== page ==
Finance Minister Bill Morneau. (The Canadian Press)

Morneau says Ottawa will announce support for those quarantined due to COVID-19

‘Our government is planning for every contingency,’ Finance Minister Bill Morneau says

The federal government is preparing to undertake measures designed to protect Canadians and the country’s economy from the outbreak of a novel form of coronavirus.

Finance Minister Bill Morneau said Friday that the federal government will soon announce support for Canadians who are quarantined to prevent the spread of the virus known as COVID-19.

He also said the government will increase its risk adjustment provision in its forthcoming budget to ensure that it is ready and able to respond to COVID-19, which has caused dramatic drops in the stock market and has sickened dozens of Canadians and hundreds of thousands more globally.

“It’s important to keep in mind that what this will mean for the Canadian economy ultimately depends on the depth and geographical spread of the virus and these things cannot be known, until they are known,” he said in a speech to the Canadian Club of Toronto.

“Our government is planning for every contingency.”

READ MORE: Eight new B.C. coronavirus cases, one with no travel link

Morneau said he has already seen the virus having an impact on commodity prices, travel and global supply chains as well as consumer and business sentiment.

He said the government will continue to monitor the impact on businesses and workers and promises that the government has the tools to respond swiftly.

“Although things are changing quickly, it’s clear that the COVID-19 outbreak is going to impact the real economy, and markets,” he said.

Morneau said he has been in touch with his international counterparts to decide how to address the outbreak.

At a G20 meeting of finance ministers and central bank governors, he said he talked about the need to enhance global risk monitoring and on Tuesday he discussed with his G7 counterparts “the potential for greater collaboration and co-ordination.”

The Bank of Canada cut its key interest rate target by half a percentage point on Wednesday in hopes of helping the country’s economy cope with the impact of COVID-19. The move followed a decision by the U.S. Federal Reserve to cut its key interest rate by the same amount on Tuesday.

Morneau also used his speech to address blockades in February that resulted in cancelled train service and temporary rail worker layoffs as demonstrators across the country fought the Coastal GasLink pipeline due to come to B.C.

Demonstrators blocked rail lines in B.C., Ontario and Quebec for weeks as critics called on Prime Minister Justin Trudeau to step in and stop the protesting with immediate police force. Trudeau instead opted to allow his ministers to engage in discussions with demonstrators to resolve their concerns.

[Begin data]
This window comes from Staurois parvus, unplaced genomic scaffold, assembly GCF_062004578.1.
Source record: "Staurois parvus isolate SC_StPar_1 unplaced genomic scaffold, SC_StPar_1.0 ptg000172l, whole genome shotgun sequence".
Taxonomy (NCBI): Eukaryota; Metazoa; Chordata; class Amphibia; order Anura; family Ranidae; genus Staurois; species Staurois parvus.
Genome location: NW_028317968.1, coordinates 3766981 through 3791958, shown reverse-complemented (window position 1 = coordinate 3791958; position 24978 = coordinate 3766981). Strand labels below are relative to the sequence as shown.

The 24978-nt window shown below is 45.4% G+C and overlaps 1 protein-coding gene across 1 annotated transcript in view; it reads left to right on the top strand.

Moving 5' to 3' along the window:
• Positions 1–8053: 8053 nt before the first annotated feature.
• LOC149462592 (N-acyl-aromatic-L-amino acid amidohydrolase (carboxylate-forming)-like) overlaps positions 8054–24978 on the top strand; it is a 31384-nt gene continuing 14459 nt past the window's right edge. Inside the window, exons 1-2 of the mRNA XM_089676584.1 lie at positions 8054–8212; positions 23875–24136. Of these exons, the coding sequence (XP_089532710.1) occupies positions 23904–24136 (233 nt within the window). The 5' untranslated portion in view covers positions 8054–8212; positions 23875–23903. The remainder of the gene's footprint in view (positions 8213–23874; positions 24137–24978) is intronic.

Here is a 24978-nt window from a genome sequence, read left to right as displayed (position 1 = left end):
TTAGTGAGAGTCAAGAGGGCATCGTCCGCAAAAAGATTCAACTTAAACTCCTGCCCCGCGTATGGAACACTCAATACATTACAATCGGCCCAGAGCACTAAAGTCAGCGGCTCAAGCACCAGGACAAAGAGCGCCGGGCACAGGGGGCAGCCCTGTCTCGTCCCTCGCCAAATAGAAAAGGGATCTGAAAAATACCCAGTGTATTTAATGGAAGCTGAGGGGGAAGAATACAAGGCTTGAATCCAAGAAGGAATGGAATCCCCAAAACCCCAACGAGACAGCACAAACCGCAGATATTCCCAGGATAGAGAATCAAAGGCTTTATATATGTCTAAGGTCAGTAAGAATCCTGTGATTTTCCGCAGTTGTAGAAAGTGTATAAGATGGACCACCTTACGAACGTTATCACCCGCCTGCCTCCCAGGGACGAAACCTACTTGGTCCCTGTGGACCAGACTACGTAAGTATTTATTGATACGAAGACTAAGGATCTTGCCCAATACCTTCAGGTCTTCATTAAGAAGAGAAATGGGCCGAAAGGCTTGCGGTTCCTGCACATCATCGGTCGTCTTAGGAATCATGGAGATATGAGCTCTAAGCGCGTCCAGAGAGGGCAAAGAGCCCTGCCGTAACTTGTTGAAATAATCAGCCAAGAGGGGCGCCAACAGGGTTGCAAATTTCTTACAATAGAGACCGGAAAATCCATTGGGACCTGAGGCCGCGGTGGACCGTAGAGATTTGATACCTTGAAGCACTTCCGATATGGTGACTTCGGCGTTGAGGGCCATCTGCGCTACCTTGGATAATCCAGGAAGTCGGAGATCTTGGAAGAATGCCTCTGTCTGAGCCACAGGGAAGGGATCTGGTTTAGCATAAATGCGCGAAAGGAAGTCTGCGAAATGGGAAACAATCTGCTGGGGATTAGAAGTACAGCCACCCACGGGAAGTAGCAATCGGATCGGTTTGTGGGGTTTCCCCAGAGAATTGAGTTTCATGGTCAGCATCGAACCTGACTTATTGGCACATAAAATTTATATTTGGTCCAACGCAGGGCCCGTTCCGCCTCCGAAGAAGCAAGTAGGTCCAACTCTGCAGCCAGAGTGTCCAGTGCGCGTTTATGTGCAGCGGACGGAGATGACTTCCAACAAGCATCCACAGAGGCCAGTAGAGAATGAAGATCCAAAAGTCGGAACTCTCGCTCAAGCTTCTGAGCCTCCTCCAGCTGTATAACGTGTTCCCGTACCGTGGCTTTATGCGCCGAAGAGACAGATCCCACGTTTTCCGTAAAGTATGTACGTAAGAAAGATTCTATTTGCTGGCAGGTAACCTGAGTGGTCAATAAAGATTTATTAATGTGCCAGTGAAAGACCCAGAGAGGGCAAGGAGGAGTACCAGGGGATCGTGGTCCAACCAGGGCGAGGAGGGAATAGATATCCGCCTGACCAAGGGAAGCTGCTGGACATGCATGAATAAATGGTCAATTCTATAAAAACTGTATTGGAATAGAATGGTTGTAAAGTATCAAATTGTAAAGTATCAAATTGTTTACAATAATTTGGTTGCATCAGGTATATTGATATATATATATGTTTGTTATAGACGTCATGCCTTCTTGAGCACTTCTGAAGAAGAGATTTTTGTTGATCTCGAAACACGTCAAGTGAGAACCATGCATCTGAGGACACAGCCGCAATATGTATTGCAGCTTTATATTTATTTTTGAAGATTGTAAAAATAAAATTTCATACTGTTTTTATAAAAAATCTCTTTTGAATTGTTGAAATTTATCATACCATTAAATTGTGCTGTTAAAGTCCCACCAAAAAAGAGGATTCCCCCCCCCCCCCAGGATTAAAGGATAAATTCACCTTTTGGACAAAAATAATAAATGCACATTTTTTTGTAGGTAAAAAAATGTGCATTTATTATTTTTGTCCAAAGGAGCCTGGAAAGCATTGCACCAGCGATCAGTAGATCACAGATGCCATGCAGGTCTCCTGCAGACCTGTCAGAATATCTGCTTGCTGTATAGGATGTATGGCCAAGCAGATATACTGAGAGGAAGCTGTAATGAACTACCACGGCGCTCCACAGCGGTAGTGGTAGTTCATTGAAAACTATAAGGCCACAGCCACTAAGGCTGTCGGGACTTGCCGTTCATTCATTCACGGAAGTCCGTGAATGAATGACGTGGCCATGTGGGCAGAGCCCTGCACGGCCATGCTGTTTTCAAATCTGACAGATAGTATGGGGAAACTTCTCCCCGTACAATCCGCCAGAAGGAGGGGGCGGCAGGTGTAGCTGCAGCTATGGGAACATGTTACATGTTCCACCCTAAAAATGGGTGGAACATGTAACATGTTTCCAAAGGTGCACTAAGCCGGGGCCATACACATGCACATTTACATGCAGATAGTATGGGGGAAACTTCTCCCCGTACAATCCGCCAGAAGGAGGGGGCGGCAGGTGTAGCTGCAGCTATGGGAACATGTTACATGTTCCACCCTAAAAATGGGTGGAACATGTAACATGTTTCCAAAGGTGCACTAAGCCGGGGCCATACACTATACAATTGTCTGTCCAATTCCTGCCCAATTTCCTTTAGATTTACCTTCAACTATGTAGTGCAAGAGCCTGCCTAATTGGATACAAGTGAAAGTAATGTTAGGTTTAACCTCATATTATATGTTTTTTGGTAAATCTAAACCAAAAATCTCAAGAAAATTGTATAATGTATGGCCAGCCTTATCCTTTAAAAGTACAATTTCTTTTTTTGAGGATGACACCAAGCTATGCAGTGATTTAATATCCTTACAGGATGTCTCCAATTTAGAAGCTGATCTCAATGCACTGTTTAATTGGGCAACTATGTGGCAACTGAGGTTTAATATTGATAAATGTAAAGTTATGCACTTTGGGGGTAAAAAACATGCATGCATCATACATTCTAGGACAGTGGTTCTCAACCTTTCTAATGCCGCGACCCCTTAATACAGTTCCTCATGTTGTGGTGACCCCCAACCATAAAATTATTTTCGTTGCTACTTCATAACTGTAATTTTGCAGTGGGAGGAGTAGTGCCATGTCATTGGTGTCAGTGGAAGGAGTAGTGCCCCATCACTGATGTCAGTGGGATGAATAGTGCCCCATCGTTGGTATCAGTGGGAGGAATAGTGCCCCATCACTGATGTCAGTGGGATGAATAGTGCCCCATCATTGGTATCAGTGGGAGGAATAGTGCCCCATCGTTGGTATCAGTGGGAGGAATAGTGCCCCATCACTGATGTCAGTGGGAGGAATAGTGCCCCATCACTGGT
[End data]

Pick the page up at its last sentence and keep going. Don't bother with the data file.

“From the very beginning, we knew that we could not cut corners and that dialogue, no matter how difficult, was the path we had to follow,” Morneau said.

“While many were critical, our approach has delivered results.”

The Canadian Press

Like us on Facebook and follow us on Twitter.

Coronavirus

Get local stories you won't find anywhere else right to your inbox.
Sign up here

Just Posted

Autism Awareness Day highlights challenges amid COVID-19

AutismBC regional coordinator in Kelowna discusses living with autism amid a pandemic

UPDATE: Good Samaritan delivers stolen sentimental mail

Some items stolen from boxes in the BX area were returned to the rightful owner

WATCH: Armstrong retirement community adapts amid COVID-19

Heaton Place rethinks programming to ensure residents stay safe, healthy and entertained

BREAKING: Inmate at Okanagan Correctional Centre tests positive for COVID-19

This is B.C.’s first community outbreak at a corrections facility

Answer your phone, Vernon school district says

No caller ID or unknown callers could be your child’s teacher reaching out

Trudeau rejects mandatory stay-at-home order for now; COVID deaths up

The virus has now infected more than 10,000 Canadians and cost 130 their lives

B.C. health care workers gain access to virtual health care options

During COVID-19 many clinics have closed, leaving health care workers with nowhere to turn

Tax collectors, auditors to help field ‘historic’ numbers of benefit-seeking callers

‘If you work for CRA, people think we are just there to take money from your pockets.’

Cowichan couple won’t self-isolate after returning from overseas

New law requires 14 days of self-isolation when returning to Canada

Family uses social media to help truckers find places to eat during pandemic

Restaurants Serving Drivers in Western Canada seeks to provide a list of places open for drivers

Advocates sound alarm over COVID-19 limiting access to contraceptives, abortion

The COVID-19 outbreak has hit sexual-health services from almost every angle

‘We’re working to help every Canadian’: Minister of Middle Class Prosperity

Minister Mona Fortier explains she is working with all levels of government amid COVID-19

Two planes come into close contact above Kelowna

The incident occurred between a WestJet flight and a private plane back in 2019

Most Read